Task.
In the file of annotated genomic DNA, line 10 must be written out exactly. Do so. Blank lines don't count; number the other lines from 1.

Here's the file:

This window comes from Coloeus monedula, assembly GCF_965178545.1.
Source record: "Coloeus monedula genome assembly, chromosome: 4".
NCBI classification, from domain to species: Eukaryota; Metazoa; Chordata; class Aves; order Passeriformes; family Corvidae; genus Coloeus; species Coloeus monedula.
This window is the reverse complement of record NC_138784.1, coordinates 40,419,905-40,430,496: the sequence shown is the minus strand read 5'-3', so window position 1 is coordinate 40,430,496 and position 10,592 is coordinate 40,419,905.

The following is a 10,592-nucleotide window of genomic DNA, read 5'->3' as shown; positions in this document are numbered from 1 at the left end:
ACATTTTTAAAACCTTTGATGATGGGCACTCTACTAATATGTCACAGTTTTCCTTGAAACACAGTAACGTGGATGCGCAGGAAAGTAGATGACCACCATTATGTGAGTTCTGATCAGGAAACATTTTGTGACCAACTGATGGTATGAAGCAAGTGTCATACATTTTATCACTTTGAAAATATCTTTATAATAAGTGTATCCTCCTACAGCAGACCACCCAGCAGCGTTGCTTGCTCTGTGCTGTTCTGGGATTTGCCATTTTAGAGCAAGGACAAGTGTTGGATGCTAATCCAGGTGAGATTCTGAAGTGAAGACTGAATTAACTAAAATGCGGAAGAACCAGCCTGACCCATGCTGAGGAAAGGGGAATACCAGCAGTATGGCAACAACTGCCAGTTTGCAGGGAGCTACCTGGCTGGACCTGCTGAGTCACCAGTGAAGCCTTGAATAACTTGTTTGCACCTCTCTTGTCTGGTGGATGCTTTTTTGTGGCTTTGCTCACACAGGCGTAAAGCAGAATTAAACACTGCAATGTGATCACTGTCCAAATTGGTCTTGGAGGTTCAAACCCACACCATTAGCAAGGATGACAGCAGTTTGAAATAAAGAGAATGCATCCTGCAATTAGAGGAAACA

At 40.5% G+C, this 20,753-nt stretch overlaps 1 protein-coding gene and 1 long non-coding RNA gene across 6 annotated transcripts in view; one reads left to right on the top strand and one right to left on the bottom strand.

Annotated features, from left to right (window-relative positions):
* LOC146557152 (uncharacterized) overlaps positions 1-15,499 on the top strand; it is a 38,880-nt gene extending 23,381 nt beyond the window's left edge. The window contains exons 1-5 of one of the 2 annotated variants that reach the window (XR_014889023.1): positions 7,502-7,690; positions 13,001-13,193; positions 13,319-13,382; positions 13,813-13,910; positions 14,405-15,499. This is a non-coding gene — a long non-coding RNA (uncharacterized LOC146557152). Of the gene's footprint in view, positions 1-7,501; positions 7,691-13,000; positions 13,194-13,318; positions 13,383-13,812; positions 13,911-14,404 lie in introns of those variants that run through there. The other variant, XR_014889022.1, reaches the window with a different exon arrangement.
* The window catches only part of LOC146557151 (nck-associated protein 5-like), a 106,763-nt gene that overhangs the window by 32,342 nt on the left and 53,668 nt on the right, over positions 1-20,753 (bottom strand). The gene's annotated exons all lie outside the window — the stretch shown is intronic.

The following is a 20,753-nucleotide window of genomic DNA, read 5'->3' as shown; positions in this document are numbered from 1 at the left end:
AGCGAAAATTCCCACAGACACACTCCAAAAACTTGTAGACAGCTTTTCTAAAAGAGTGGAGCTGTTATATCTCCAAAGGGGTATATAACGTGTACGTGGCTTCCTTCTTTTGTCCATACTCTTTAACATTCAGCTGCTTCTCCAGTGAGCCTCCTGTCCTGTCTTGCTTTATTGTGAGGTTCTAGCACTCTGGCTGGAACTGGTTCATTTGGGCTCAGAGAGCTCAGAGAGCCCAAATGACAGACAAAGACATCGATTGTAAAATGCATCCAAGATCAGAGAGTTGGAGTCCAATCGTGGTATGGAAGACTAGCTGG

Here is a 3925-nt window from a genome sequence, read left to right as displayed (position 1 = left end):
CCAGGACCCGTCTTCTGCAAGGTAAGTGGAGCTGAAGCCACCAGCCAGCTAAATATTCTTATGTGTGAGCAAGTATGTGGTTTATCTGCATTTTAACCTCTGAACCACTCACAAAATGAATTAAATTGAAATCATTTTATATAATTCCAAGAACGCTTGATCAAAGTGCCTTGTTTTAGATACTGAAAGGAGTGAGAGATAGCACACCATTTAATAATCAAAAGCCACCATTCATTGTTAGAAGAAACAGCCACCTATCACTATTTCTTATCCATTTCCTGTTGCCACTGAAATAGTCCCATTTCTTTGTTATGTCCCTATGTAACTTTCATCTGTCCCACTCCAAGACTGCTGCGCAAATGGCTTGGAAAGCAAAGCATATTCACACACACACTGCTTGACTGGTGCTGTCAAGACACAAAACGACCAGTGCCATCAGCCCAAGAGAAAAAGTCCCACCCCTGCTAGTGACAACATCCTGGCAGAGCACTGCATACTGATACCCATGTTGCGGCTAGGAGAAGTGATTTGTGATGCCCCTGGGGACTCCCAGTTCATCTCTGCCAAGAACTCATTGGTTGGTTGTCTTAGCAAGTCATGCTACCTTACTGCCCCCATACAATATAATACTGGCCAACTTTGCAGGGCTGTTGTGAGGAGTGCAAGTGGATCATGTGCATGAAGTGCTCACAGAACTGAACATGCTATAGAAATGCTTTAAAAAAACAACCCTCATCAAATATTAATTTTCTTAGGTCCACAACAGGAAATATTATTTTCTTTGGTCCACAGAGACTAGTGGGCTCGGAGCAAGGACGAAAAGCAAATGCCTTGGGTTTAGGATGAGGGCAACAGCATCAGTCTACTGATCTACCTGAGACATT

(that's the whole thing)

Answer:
* The window catches only part of LOC146557151 (nck-associated protein 5-like), a 106,763-nt gene that overhangs the window by 32,342 nt on the left and 53,668 nt on the right, over positions 1-20,753 (bottom strand). The gene's annotated exons all lie outside the window — the stretch shown is intronic.